Workingwise.co.uk’s annual survey was published last week and shows that a high number...read more
A new report from workingwise.co.uk catalogues last year’s National Older Workers Week, sponsored by Phoenix Group, with a focus on action, and includes our Top Employer Charter.
workingwise.co.uk has published a report on the outcomes of its second National Older Workers Week, which highlights best practice for older workers and includes its Top Employer Charter, where employers can commit to taking specific actions for this group.
The NOWW 22 report comes amid greater focus on what employers can do to attract and retain older workers, given concerns about high rates of older people leaving the workforce during the pandemic. The Government is said to be looking at several ways to attract older workers back and boost retention. Last year it announced action on midlife MOTs at Jobcentres and a trial with private sector employers in three areas [https://www.workingwise.co.uk/midlife-mot-trial-launched/] as well as a digital review tool. It is also reported to be considering everything from tax breaks to benefits changes.
Labour has said it will modernise job centres, reform employment support services to ensure support is tailored to older workers and change the social security system to help people overcome barriers to work. It may also embed career advisers in health services, including addiction clinics, rehab centres and primary care.
National Older Workers Week, sponsored by Phoenix Group and held in November, featured four events, three for employers and one for candidates. The NOWW report focuses on the employer events.
They include Older Workers: Challenges & Insights, a dissection of the latest findings from workingwise.co.uk’s survey by a panel of experts. The survey, sponsored by Santander Consumer Finance, covered everything from older workers’ experience of the recruitment process, any perceived ageism in the process and in promotional opportunities and access to training, attitudes to flexible working, retirement plans, attitudes and experience of changing jobs, whether what older workers are looking for in a job has changed over the years, caring responsibilities and health issues, particularly as a result of Covid.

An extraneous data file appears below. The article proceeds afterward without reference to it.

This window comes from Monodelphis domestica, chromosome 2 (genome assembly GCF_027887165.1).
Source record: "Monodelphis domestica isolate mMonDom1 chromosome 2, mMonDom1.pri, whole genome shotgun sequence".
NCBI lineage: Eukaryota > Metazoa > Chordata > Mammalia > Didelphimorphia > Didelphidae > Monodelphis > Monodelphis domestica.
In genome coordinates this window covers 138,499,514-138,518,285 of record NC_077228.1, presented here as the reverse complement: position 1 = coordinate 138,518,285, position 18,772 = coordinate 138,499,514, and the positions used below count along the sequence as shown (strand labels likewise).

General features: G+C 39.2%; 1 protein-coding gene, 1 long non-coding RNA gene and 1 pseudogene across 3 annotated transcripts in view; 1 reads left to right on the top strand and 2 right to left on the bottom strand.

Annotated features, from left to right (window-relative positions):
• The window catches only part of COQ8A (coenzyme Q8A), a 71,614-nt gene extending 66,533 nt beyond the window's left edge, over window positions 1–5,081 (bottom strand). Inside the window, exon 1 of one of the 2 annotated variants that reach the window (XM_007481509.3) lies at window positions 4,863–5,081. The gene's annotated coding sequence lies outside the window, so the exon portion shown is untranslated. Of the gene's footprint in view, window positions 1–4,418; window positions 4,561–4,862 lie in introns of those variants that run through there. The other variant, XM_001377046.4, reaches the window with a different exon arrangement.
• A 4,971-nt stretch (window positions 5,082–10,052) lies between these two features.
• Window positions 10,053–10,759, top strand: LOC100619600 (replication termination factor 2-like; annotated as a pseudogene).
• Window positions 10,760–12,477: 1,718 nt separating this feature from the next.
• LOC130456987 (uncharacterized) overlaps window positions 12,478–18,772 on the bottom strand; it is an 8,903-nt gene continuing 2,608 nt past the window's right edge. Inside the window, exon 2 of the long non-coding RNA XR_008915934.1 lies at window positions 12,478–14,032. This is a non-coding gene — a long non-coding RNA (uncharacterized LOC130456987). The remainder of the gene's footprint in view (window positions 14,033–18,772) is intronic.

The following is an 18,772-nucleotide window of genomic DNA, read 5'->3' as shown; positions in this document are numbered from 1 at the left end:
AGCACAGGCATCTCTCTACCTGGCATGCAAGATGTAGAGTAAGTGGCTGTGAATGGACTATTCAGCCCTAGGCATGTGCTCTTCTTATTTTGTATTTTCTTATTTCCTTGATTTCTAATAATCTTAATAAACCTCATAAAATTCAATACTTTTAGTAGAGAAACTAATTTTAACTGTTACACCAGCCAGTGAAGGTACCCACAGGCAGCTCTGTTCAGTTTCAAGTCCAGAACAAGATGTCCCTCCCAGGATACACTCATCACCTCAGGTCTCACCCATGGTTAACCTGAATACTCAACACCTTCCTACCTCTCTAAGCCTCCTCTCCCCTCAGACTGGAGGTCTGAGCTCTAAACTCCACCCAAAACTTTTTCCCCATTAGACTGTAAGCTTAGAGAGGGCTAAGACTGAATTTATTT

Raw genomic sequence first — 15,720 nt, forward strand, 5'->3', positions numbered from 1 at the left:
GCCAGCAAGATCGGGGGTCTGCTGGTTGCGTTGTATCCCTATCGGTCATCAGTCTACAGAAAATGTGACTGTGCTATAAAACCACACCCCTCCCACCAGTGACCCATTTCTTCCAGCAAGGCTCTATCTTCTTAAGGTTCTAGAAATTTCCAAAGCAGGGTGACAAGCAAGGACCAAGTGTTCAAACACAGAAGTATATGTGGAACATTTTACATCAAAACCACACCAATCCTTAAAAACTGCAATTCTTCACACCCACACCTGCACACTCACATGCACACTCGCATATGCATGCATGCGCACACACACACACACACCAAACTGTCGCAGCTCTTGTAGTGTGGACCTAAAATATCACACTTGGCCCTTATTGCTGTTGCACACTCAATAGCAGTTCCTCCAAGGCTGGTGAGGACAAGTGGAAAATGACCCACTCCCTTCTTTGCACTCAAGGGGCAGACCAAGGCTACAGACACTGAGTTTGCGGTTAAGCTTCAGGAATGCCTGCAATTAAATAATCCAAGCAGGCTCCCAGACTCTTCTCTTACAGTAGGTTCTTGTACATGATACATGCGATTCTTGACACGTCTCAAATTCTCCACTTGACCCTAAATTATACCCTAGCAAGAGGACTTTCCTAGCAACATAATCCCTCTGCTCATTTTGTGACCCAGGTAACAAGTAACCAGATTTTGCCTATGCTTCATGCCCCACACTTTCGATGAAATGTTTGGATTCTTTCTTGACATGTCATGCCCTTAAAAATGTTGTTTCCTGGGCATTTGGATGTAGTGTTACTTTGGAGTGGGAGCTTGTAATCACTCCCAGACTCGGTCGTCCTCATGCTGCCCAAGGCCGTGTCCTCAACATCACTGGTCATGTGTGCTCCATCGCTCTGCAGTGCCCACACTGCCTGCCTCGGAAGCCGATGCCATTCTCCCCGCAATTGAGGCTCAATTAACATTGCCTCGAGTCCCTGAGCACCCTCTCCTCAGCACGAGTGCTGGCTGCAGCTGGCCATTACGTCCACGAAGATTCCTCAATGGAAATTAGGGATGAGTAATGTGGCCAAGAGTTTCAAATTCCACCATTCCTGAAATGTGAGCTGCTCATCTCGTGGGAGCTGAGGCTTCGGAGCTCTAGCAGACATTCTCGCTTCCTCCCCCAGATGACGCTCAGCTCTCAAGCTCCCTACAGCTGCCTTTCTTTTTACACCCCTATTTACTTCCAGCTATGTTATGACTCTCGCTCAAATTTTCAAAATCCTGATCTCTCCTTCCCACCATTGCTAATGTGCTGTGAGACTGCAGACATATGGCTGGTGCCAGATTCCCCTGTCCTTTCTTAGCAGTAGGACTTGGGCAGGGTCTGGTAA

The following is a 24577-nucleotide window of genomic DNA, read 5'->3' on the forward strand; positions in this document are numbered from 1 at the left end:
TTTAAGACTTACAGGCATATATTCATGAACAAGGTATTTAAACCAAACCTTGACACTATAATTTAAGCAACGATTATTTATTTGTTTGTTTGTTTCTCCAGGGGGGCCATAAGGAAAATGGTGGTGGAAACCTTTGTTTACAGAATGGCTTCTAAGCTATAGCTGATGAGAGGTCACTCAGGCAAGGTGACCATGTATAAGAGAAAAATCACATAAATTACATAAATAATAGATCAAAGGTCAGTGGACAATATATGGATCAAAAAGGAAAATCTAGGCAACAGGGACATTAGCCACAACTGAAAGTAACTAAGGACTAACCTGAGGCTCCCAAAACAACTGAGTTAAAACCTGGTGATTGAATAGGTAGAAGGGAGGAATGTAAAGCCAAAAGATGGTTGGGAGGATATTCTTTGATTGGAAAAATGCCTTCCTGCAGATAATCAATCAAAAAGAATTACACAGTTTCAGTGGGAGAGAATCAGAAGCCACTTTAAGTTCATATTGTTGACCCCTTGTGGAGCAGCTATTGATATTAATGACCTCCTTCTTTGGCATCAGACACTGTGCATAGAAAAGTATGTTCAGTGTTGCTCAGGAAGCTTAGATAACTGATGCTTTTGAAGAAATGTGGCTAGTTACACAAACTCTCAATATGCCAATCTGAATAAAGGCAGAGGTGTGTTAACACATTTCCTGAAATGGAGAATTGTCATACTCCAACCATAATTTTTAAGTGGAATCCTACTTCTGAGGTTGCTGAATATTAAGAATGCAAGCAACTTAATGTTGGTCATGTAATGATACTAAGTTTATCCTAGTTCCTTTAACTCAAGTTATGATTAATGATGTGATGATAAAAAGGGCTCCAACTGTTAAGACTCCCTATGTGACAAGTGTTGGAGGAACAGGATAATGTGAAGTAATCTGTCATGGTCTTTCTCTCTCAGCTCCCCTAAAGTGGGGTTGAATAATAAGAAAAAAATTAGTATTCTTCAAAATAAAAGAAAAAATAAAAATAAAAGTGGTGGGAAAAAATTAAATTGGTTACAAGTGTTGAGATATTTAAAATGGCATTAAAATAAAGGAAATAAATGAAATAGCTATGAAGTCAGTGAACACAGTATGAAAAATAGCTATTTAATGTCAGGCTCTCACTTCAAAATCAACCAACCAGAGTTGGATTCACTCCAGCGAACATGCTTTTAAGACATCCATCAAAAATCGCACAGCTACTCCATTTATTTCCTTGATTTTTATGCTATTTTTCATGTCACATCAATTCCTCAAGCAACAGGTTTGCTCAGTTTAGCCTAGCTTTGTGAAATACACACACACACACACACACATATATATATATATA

Another event was Creating an age inclusive workplace and featured expert advice on best practice when it comes to everything from midlife MOTs and the menopause to age diverse recruitment and retention.
And the final event was Older Workers: The Action Plan which focused on key learnings from National Older Workers Week, how employers can commit to taking action on age diversity and specific actions employers can take from recruitment to developing an age-inclusive culture, backed by the launch of the Action Plan Toolkit.
All the events were accompanied by a social media and editorial campaign, featuring a range of employer case studies and profiles of older workers talking about their careers as part of our Working Lives series. The series aims to change the narrative about older workers and show the richness of their experience and ability to adapt to the constant change we have seen in the workplace in the last decades. This year’s National Older Workers Week will take place from 20th-24th November.
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